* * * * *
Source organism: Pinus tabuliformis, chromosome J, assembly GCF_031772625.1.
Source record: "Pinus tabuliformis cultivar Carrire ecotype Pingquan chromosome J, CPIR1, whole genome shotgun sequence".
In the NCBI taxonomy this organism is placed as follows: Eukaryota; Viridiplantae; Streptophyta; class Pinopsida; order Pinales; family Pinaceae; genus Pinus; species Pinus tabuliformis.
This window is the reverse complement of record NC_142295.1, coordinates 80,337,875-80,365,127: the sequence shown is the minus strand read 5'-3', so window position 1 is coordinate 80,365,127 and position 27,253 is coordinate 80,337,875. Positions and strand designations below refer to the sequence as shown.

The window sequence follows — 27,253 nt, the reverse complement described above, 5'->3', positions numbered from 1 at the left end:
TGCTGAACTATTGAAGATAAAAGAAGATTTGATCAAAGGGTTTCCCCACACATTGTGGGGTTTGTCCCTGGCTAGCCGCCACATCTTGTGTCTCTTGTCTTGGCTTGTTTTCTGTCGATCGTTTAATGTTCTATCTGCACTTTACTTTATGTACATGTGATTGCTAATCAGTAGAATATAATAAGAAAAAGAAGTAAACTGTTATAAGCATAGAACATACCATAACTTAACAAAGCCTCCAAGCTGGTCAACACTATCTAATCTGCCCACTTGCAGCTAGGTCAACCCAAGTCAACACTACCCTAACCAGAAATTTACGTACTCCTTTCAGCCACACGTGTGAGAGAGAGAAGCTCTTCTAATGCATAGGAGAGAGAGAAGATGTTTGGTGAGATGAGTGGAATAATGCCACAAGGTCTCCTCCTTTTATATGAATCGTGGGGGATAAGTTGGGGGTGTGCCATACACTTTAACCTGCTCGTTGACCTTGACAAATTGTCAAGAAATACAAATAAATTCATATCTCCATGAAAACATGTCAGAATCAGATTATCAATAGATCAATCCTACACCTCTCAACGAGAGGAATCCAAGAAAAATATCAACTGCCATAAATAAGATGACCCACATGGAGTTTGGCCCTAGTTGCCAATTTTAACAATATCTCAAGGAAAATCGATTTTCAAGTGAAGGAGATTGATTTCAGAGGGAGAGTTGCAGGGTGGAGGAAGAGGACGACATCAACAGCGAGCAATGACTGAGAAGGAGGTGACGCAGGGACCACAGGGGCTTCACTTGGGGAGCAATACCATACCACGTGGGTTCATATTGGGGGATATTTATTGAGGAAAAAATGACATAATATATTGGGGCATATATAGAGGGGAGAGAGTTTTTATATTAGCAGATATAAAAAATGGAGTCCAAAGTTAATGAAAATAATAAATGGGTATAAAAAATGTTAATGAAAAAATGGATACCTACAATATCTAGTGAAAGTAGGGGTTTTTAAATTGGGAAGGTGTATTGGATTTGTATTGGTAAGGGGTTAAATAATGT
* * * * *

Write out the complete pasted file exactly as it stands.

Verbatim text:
Source organism: Pinus tabuliformis, chromosome J, assembly GCF_031772625.1.
Source record: "Pinus tabuliformis cultivar Carrire ecotype Pingquan chromosome J, CPIR1, whole genome shotgun sequence".
In the NCBI taxonomy this organism is placed as follows: Eukaryota; Viridiplantae; Streptophyta; class Pinopsida; order Pinales; family Pinaceae; genus Pinus; species Pinus tabuliformis.
This window is the reverse complement of record NC_142295.1, coordinates 80,337,875-80,365,127: the sequence shown is the minus strand read 5'-3', so window position 1 is coordinate 80,365,127 and position 27,253 is coordinate 80,337,875. Positions and strand designations below refer to the sequence as shown.

The window sequence follows — 27,253 nt, the reverse complement described above, 5'->3', positions numbered from 1 at the left end:
TGCTGAACTATTGAAGATAAAAGAAGATTTGATCAAAGGGTTTCCCCACACATTGTGGGGTTTGTCCCTGGCTAGCCGCCACATCTTGTGTCTCTTGTCTTGGCTTGTTTTCTGTCGATCGTTTAATGTTCTATCTGCACTTTACTTTATGTACATGTGATTGCTAATCAGTAGAATATAATAAGAAAAAGAAGTAAACTGTTATAAGCATAGAACATACCATAACTTAACAAAGCCTCCAAGCTGGTCAACACTATCTAATCTGCCCACTTGCAGCTAGGTCAACCCAAGTCAACACTACCCTAACCAGAAATTTACGTACTCCTTTCAGCCACACGTGTGAGAGAGAGAAGCTCTTCTAATGCATAGGAGAGAGAGAAGATGTTTGGTGAGATGAGTGGAATAATGCCACAAGGTCTCCTCCTTTTATATGAATCGTGGGGGATAAGTTGGGGGTGTGCCATACACTTTAACCTGCTCGTTGACCTTGACAAATTGTCAAGAAATACAAATAAATTCATATCTCCATGAAAACATGTCAGAATCAGATTATCAATAGATCAATCCTACACCTCTCAACGAGAGGAATCCAAGAAAAATATCAACTGCCATAAATAAGATGACCCACATGGAGTTTGGCCCTAGTTGCCAATTTTAACAATATCTCAAGGAAAATCGATTTTCAAGTGAAGGAGATTGATTTCAGAGGGAGAGTTGCAGGGTGGAGGAAGAGGACGACATCAACAGCGAGCAATGACTGAGAAGGAGGTGACGCAGGGACCACAGGGGCTTCACTTGGGGAGCAATACCATACCACGTGGGTTCATATTGGGGGATATTTATTGAGGAAAAAATGACATAATATATTGGGGCATATATAGAGGGGAGAGAGTTTTTATATTAGCAGATATAAAAAATGGAGTCCAAAGTTAATGAAAATAATAAATGGGTATAAAAAATGTTAATGAAAAAATGGATACCTACAATATCTAGTGAAAGTAGGGGTTTTTAAATTGGGAAGGTGTATTGGATTTGTATTGGTAAGGGGTTAAATAATGT